Do you never watch Eastenders or Corrie :-) I know, you are speaking about newsy type programmes aren't you?! But there is Janet Street-Porter... and Phil Tufnel talking about Art is a joy!
Meanwhile, I am genuine Estuary... so much so that I can tell the difference between north and south estuary. These days, if I concentrate I can tone it down, but if I get over excited about something it bubbles up and this seems to make people laugh.
Sx

Nick said...

Scarlet: Oh yes, I know there's a sprinkling of people with different accents like Janet Street Porter (I love her voice) and the Eastenders crowd, but very much the exception to the rule, I would say. Funny, I never pictured you as Estuary English. Oddly enough, Jenny is posh English but her sister is totally Estuary!

John Gray said...

I love regional accents but to be honest I really adore beautiful English speaking voices
Helen Mirren, maggie smith, Miriam margoles jeremy irons etc

Nick said...

John: I love most accents myself. They all have a distinctive character. I can't think of an accent I loathe. But my mother absolutely hates the cockney accent. And probably Estuary as well.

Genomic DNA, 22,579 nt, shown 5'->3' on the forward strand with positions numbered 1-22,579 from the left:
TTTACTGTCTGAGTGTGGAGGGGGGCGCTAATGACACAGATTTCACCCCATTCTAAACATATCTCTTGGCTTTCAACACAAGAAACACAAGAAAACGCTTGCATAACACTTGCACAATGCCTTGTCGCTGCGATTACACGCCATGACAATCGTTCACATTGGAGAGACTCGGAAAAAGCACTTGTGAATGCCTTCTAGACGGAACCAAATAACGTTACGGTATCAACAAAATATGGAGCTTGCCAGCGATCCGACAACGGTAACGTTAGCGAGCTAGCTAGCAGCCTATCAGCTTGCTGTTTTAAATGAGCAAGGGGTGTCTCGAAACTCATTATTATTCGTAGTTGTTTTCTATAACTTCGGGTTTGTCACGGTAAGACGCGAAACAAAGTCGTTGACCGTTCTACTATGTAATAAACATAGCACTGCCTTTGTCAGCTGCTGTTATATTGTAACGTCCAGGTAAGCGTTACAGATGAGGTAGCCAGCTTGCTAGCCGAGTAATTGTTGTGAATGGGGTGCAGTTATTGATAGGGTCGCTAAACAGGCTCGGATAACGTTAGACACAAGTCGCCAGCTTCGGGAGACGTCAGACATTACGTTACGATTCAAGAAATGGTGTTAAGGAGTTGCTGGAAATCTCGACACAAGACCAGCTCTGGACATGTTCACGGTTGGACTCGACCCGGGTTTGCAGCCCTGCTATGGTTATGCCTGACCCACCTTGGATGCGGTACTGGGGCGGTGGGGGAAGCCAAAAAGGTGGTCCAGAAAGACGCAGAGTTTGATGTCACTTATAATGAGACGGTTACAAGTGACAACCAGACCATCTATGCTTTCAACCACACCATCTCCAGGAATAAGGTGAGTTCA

Grannymar said...

I'm with John Gray on this. I love a sweet musical Welsh accent: Think Anthony Hopkins or Richard Burton and a Durham accent can go right to the core of my heart.

Nowadays when I go back to Dublin, I find the local accent rather flat and grating... don't tell my relations!

Helen Devries said...

I lost my Scots accent when we moved to the south when I was young....though when I lived in France French friends said they could detect Scots undertones in my French rather than English ones...and now in Costa Rica they tell me I speak Spanish like a Frenchwoman...

I'm told disapprovingly that in English I sound like Princess Anne - though whether that is the accent or the use of language is another matter...

I must try to find Phil Tufnel on art...

tammy j said...

LOLOL!!!
love it.
but don't look at me for any coherent comment.